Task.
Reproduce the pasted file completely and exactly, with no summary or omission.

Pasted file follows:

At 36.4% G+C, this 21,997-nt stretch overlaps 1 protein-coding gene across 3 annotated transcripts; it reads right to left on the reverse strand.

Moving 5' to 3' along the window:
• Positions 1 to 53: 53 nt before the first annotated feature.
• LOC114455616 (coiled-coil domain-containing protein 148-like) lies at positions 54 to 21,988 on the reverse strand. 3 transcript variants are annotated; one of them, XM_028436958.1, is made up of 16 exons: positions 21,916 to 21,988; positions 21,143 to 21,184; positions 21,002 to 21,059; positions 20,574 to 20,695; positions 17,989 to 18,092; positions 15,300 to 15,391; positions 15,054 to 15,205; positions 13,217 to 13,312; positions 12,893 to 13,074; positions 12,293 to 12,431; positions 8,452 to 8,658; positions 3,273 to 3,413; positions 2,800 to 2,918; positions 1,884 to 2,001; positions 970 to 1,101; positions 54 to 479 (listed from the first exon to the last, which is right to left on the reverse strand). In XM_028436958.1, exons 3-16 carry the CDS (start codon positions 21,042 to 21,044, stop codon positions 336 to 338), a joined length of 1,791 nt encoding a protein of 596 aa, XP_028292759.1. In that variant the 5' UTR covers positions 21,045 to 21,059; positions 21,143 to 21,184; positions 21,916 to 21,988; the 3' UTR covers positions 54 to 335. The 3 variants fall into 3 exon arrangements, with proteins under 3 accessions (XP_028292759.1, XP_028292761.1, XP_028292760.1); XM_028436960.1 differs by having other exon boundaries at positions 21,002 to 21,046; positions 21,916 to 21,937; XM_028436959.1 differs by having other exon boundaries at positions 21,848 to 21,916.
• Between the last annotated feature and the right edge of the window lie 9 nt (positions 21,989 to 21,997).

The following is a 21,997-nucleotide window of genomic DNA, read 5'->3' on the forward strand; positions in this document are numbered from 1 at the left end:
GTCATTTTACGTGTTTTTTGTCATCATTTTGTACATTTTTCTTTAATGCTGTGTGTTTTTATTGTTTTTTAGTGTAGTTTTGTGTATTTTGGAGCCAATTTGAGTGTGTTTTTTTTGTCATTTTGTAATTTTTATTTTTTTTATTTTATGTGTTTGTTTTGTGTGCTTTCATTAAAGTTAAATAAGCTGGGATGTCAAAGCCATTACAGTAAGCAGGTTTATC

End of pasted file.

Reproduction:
At 36.4% G+C, this 21,997-nt stretch overlaps 1 protein-coding gene across 3 annotated transcripts; it reads right to left on the reverse strand.

Moving 5' to 3' along the window:
• Positions 1 to 53: 53 nt before the first annotated feature.
• LOC114455616 (coiled-coil domain-containing protein 148-like) lies at positions 54 to 21,988 on the reverse strand. 3 transcript variants are annotated; one of them, XM_028436958.1, is made up of 16 exons: positions 21,916 to 21,988; positions 21,143 to 21,184; positions 21,002 to 21,059; positions 20,574 to 20,695; positions 17,989 to 18,092; positions 15,300 to 15,391; positions 15,054 to 15,205; positions 13,217 to 13,312; positions 12,893 to 13,074; positions 12,293 to 12,431; positions 8,452 to 8,658; positions 3,273 to 3,413; positions 2,800 to 2,918; positions 1,884 to 2,001; positions 970 to 1,101; positions 54 to 479 (listed from the first exon to the last, which is right to left on the reverse strand). In XM_028436958.1, exons 3-16 carry the CDS (start codon positions 21,042 to 21,044, stop codon positions 336 to 338), a joined length of 1,791 nt encoding a protein of 596 aa, XP_028292759.1. In that variant the 5' UTR covers positions 21,045 to 21,059; positions 21,143 to 21,184; positions 21,916 to 21,988; the 3' UTR covers positions 54 to 335. The 3 variants fall into 3 exon arrangements, with proteins under 3 accessions (XP_028292759.1, XP_028292761.1, XP_028292760.1); XM_028436960.1 differs by having other exon boundaries at positions 21,002 to 21,046; positions 21,916 to 21,937; XM_028436959.1 differs by having other exon boundaries at positions 21,848 to 21,916.
• Between the last annotated feature and the right edge of the window lie 9 nt (positions 21,989 to 21,997).

The following is a 21,997-nucleotide window of genomic DNA, read 5'->3' on the forward strand; positions in this document are numbered from 1 at the left end:
GTCATTTTACGTGTTTTTTGTCATCATTTTGTACATTTTTCTTTAATGCTGTGTGTTTTTATTGTTTTTTAGTGTAGTTTTGTGTATTTTGGAGCCAATTTGAGTGTGTTTTTTTTGTCATTTTGTAATTTTTATTTTTTTTATTTTATGTGTTTGTTTTGTGTGCTTTCATTAAAGTTAAATAAGCTGGGATGTCAAAGCCATTACAGTAAGCAGGTTTATC